In this series of blog posts, follow along as we revisit Mark Schwartz’s book A Seat at the Table: IT Leadership in the Age of Agility. Five years after its publication, it’s still highly relevant and chock full of tips, tactics, and learnings. Join us as we follow along with Online Marketing Assistant Lucy Softich as she reads through the book for the first time. Make sure you start with the introduction post!
We’ve made it to Chapter 6: Transformation, which is a hot-button word if ever I saw one.
If you work for an enterprise company, especially in an IT department, I’m willing to bet someone has proposed or even begun a “transformation” for your company. As Agile and DevOps concepts took the world by storm, many companies recognized the need for change and tried to do so in a big, sweeping transformation. Unfortunately, as Mark discusses in this chapter, a big, sweeping transformation is not the best way to create lasting change—especially without garnering a lot of ill-will along the way.
Mark says it very well at the beginning of the chapter:
Transformation projects are evidence that a mistake has been made…whether these projects are to transform business capabilities or their technological underpinnings, they are the result of poor stewardship of IT assets and old ways of thinking about IT governance and execution.
If you’ve read The Phoenix Project or The Unicorn Project, you’re familiar with the kind of major setbacks that can force radical change. Maybe you’ve even experienced something similar in your career (my sympathies). But while these moments can open the door for needed changes, those changes will ideally happen before a company reaches its breaking point. And the way to achieve that is through the kind of slow, incremental change Mark discusses in this chapter.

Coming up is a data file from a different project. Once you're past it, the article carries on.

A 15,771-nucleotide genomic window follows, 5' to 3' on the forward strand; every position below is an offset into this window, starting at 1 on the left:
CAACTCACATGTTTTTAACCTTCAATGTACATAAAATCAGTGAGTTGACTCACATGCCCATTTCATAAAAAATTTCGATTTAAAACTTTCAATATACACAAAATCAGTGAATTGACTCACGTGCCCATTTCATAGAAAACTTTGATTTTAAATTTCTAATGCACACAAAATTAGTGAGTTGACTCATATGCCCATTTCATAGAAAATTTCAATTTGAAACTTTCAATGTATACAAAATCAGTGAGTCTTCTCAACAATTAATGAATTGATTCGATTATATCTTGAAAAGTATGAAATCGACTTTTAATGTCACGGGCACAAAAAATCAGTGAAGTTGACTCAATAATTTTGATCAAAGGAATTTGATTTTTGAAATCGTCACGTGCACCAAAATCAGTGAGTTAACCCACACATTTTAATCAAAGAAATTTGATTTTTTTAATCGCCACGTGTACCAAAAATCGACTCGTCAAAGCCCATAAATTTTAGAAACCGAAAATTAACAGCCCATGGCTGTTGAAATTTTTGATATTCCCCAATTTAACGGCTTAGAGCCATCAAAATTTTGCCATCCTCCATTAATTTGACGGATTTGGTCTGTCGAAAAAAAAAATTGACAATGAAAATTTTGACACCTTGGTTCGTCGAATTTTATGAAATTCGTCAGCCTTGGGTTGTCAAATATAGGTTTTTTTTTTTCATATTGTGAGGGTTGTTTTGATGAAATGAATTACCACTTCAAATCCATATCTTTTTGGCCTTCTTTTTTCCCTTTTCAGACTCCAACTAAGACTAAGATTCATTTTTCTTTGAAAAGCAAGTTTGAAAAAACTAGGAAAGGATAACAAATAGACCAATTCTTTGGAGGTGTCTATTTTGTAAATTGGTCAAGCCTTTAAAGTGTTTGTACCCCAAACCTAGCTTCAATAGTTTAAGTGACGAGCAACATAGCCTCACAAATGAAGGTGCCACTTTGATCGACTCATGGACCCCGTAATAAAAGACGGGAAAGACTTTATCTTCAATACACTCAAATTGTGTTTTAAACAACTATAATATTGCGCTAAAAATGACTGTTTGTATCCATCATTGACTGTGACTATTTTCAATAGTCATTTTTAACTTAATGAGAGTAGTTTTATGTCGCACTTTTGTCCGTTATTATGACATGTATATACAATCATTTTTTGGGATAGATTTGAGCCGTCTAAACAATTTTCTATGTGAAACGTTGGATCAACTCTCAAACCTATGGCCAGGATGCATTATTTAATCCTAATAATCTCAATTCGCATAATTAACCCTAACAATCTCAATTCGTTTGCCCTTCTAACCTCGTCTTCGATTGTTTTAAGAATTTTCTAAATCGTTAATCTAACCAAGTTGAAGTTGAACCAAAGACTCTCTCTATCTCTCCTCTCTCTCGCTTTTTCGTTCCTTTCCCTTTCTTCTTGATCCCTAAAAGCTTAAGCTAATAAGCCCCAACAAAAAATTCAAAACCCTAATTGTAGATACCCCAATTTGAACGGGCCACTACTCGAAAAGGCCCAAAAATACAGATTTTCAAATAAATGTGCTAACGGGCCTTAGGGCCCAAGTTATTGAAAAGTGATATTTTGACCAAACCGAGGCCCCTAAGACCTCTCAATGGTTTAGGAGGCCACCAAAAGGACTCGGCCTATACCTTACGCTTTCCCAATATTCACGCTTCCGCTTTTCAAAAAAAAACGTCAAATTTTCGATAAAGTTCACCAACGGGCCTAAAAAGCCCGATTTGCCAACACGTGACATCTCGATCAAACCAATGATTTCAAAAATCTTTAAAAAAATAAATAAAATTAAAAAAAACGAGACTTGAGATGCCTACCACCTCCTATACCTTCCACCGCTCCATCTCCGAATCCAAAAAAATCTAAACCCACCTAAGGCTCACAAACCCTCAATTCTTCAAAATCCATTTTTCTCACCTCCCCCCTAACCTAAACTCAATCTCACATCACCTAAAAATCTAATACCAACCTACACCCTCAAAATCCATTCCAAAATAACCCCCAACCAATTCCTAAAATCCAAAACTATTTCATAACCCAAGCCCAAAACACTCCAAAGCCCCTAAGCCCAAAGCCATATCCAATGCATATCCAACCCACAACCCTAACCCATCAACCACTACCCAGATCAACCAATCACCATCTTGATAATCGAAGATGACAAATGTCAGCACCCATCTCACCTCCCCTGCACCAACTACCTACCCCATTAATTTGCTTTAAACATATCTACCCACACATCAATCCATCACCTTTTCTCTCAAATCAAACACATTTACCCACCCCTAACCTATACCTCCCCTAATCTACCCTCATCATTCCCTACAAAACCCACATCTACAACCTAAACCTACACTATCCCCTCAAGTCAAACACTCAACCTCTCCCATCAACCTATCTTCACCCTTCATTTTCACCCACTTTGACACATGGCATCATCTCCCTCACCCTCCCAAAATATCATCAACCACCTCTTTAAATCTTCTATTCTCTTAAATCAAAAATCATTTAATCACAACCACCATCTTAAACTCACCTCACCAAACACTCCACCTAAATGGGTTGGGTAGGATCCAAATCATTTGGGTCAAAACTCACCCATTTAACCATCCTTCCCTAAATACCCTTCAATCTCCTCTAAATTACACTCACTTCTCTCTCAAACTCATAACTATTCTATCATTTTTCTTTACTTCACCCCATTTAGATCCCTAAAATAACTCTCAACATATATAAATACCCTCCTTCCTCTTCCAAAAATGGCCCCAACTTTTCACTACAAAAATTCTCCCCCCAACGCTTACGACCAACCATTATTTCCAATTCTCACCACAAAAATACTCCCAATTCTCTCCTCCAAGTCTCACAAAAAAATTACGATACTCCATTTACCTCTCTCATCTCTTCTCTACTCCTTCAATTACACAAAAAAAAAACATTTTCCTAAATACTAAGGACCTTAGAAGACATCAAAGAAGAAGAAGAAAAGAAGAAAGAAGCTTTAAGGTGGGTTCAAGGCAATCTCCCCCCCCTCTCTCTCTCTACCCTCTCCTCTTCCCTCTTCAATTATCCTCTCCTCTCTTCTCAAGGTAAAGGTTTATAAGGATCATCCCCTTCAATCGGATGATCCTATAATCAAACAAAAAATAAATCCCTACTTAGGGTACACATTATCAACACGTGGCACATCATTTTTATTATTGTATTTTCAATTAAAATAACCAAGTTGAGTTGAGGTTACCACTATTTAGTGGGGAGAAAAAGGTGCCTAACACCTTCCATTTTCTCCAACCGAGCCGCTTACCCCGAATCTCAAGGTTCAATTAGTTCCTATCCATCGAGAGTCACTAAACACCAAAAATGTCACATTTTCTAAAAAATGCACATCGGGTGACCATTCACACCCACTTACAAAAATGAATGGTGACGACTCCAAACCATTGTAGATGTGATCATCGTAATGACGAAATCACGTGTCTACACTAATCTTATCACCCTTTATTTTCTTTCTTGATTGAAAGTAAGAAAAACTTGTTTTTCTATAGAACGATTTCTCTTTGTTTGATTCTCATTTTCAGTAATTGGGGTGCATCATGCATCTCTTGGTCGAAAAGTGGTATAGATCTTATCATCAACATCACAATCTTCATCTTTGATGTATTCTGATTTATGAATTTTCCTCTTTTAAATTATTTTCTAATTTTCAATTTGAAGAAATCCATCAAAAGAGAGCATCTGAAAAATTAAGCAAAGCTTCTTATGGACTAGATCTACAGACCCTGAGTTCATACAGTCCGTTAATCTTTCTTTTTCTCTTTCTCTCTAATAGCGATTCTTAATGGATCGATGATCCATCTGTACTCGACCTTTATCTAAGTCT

Conversely, when companies try to force large-scale change all at once, the odds are not good for their success. In Sooner Safer Happier, Jonathan Smart et al. discuss how the time it takes to adjust to a Transformation gets long the bigger the Transformation is, and the in-between time is fraught with unhappiness.
In large, diverse, regulated, multinational organizations where the cultural norm is mostly command and control, you can expect a capital “T” Transformation to generate denial, frustration, and anger. A big change stands a higher chance of cultural tissue rejection, with more ammunition for those averse to change… The organization needs to have a big risk appetite. Things will get significantly worse before they get better.
Sooner Safer Happier: Antipatterns and Patterns for Business Agility
by Jonathan Smart with Zsolt Berend, Myles Ogilvie, and Simon Rohrer
New Year, New You, New Transformation
Mark likens these significant structural Transformations to New Year’s Resolutions. Instead of making changes when you identify a problem, you make the active decision to wait. Whether you make the decision to start a new workout routine on the 1st or an Agile Transformation next year, you are putting off changes that you know need to happen and diminishing your motivation in the process. While you wait for that fateful day to roll around, your muscles are getting stiffer and your technical debt is getting larger. And what’s worse: you’re sending a message to your team that their problems are not worth immediate action, that it’s going to get worse before it even starts to get better.
Mark has a lot of suggestions for addressing this mindset and enacting small, flexible changes that can integrate with legacy systems while paving the way for new systems—slowly tackling a larger transformation through regular upkeep and creation.
Like with so many things, the most important thing is to start; you can figure the rest out once you’ve seen some results, and once you’ve developed a habit of continuous change.